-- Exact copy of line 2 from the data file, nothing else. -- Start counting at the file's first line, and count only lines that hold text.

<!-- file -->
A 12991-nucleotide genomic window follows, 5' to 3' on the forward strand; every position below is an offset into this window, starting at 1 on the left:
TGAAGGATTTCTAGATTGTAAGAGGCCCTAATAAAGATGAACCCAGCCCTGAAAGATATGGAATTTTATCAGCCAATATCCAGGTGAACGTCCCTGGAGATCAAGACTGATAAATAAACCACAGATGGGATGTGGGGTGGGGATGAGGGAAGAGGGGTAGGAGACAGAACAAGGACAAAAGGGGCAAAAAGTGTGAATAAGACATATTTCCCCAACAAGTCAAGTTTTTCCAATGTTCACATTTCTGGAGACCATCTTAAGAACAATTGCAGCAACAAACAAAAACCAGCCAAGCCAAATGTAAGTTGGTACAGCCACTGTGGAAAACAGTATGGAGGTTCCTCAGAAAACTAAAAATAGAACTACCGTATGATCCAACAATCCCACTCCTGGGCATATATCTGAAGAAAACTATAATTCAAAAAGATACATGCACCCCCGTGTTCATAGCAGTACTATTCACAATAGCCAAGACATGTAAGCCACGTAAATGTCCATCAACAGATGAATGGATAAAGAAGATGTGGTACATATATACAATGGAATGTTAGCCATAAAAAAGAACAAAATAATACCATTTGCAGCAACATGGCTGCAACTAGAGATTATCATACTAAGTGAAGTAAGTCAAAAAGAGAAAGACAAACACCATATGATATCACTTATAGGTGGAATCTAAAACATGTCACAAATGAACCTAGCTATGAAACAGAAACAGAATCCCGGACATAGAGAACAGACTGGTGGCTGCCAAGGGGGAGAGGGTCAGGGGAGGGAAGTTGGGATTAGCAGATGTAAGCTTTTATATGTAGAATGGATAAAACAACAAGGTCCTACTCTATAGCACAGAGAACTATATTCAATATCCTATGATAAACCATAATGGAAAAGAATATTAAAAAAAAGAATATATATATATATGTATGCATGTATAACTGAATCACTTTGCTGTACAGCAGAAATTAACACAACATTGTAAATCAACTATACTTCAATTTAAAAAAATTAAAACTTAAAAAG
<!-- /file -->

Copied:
TGAAGGATTTCTAGATTGTAAGAGGCCCTAATAAAGATGAACCCAGCCCTGAAAGATATGGAATTTTATCAGCCAATATCCAGGTGAACGTCCCTGGAGATCAAGACTGATAAATAAACCACAGATGGGATGTGGGGTGGGGATGAGGGAAGAGGGGTAGGAGACAGAACAAGGACAAAAGGGGCAAAAAGTGTGAATAAGACATATTTCCCCAACAAGTCAAGTTTTTCCAATGTTCACATTTCTGGAGACCATCTTAAGAACAATTGCAGCAACAAACAAAAACCAGCCAAGCCAAATGTAAGTTGGTACAGCCACTGTGGAAAACAGTATGGAGGTTCCTCAGAAAACTAAAAATAGAACTACCGTATGATCCAACAATCCCACTCCTGGGCATATATCTGAAGAAAACTATAATTCAAAAAGATACATGCACCCCCGTGTTCATAGCAGTACTATTCACAATAGCCAAGACATGTAAGCCACGTAAATGTCCATCAACAGATGAATGGATAAAGAAGATGTGGTACATATATACAATGGAATGTTAGCCATAAAAAAGAACAAAATAATACCATTTGCAGCAACATGGCTGCAACTAGAGATTATCATACTAAGTGAAGTAAGTCAAAAAGAGAAAGACAAACACCATATGATATCACTTATAGGTGGAATCTAAAACATGTCACAAATGAACCTAGCTATGAAACAGAAACAGAATCCCGGACATAGAGAACAGACTGGTGGCTGCCAAGGGGGAGAGGGTCAGGGGAGGGAAGTTGGGATTAGCAGATGTAAGCTTTTATATGTAGAATGGATAAAACAACAAGGTCCTACTCTATAGCACAGAGAACTATATTCAATATCCTATGATAAACCATAATGGAAAAGAATATTAAAAAAAAGAATATATATATATATGTATGCATGTATAACTGAATCACTTTGCTGTACAGCAGAAATTAACACAACATTGTAAATCAACTATACTTCAATTTAAAAAAATTAAAACTTAAAAAG